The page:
Planning and zoning sends fees back to commission
The Ward County Planning and Zoning commission sent back county building fee schedules to Ward County commissioners at their regular meeting Thursday night.
The schedule for building inspection fines was retained for planning and zoning and building inspection staff to further refine and will be reexamined during October’s planning and zoning meeting.
The schedules, identifed as “A” and “B” establishing building fees for various uses and “C” for fines associated with building inspection violations, were in hostile territory at Tuesday’s county commission meeting. Schedule C, the one retained for another month, drew the most ire from some commissioners, particularly Jerome Gruenberg who felt that some of the penalties were too harsh when a permit has already been established and building must go on whether an inspector is available or not.
County commissioner John Fjeldahl, who serves on both the planning and zoning and county commissions, had moved to send the schedules back at the regular commission meeting Tuesday. He was unanimously elected as interim chairman for the planning and zoning meeting due to the absence of both chairman Kevin Connole and vice-chairman Don Siebert.
In the end, based on a motion by county commissioner Shelly Weppler, Schedule A will be returned to the county more in line with what they had requested. The fees will be based on those of Grand Forks County.
“Schedule A would reduce those costs especially for larger subdivisions of multiple lots,” Dana Larsen, the county highway engineer and planning and zoning staffer, said after the meeting. “So that’s what will be going back to the commission.”
“Let’s just say I’m talking about larger subdivisions of maybe 15 or 20 lots, the new schedule will probably be less for those larger subdivision. When you’re in a seven or eight lot subdivision it’s probably going to be a similar price,” he added.
No changes were made to Schedule B, which didn’t draw much criticism at the county meeting.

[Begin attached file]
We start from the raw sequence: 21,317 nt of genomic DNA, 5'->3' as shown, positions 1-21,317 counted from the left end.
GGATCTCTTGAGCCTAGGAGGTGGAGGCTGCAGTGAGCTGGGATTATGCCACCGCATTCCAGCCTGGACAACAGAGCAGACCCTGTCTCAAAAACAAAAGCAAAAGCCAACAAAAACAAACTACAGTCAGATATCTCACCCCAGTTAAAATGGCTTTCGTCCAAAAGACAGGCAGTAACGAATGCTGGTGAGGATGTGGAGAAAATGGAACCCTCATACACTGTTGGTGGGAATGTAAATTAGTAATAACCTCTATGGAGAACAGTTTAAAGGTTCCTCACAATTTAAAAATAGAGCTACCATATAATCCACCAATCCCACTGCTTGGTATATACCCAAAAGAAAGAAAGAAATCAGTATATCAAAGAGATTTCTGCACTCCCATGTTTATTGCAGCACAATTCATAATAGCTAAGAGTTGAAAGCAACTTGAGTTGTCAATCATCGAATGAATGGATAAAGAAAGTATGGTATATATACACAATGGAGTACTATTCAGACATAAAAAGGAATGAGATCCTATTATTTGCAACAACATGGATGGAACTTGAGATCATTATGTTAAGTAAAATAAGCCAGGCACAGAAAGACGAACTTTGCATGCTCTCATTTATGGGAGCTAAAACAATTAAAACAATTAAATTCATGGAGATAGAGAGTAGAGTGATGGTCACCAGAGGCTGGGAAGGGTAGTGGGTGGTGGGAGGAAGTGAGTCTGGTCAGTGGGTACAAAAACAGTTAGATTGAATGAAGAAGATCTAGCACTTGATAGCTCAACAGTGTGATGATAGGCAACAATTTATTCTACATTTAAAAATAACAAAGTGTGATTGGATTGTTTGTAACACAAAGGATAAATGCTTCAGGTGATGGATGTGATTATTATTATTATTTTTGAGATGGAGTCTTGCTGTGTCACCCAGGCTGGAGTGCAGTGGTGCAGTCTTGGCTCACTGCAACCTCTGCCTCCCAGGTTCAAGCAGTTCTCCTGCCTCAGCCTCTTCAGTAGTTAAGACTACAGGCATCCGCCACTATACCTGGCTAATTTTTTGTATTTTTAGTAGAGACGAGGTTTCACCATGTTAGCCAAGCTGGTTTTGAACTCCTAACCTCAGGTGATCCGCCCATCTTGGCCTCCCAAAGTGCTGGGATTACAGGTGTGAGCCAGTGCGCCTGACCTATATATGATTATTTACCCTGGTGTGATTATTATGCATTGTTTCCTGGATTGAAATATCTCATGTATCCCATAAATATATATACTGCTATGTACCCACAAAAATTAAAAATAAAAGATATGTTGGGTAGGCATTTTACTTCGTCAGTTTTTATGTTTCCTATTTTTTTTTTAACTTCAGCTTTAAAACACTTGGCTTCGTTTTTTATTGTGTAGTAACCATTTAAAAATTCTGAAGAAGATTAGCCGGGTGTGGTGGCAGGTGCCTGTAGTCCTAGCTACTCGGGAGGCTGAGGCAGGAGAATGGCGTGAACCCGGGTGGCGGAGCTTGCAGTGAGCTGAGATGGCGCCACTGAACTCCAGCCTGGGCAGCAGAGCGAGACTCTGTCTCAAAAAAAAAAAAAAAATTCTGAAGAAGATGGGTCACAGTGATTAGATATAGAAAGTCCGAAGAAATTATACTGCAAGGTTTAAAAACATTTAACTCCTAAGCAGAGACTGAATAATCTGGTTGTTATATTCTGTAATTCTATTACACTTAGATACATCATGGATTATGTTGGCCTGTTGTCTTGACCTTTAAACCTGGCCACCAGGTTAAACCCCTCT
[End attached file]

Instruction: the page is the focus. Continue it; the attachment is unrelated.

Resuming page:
Schedule C fines for building inspection violations were drawn up by county building inspector Mike Larson and are exactly like those used in Williston. The idea was to give the building inspector “teeth,” as Ward County State’s Attorney Roza Larson described it at the meeting, to enforce violations.
Some commissioners took exception to the idea, though, that the building inspector could enforce the fines loosely based on prior dealings, or lack thereof, with contractors. Further, the fine categories were defined as “pretty vague” by Fjeldahl who prefaced it by saying that he’s “not opposed to fines to punish those who don’t follow the rules.”
Weppler agreed, adding that she “doesn’t want there to be a difference in how these are enforced so” she believes “in defined fines.”
Upon a second review, a Rice Lake Recreation District couple was granted a permit to build their home slightly closer to a roadway than current county rules allow.
The woman had come to planning and zoning last month with a crudely drawn map of the property and attempted to outline her intentions with it, but it just wasn’t enough detail for the commissioners and they had to have her come back with a more detailed outline.
She did, with a map made in Microsoft Excel software that she claims took her “8 1/2 hours to make.”
Various problems were encountered with the idea, most of them having to do with snow removal along the road and being too close to the lot boundary.
Dana Larson did allow that two lots over there was a garage that practically sits on the land line and that the road was actually not centered on the center line of the county right-of-way but was actually shifted by perhaps a couple of feet away from the couple’s lot.
On snow removal, however, he said that snow piling against a house was a lot different than piling against the evergreen trees closer to the road.
The couple wanted to build it farther from the floodwaters and on higher ground out of any danger of flooding. Should they go with their second choice drawn on the map, they would have to build a protective wall and build on fill. The lot is incapable of having flood insurance no matter what, the woman claimed, and so she is trying her best to avoid losing more property.
“I don’t anticipate Rice Lake being this high again,” Fjeldahl said.
“I hope not,” the woman said in excitement with a laugh. “I’ve lost enough property already, as you can see.”
In the end, all commissioners voted in her favor except for Fjeldahl.
At that, the woman said “Yes!” excitedly, making the entire room laugh.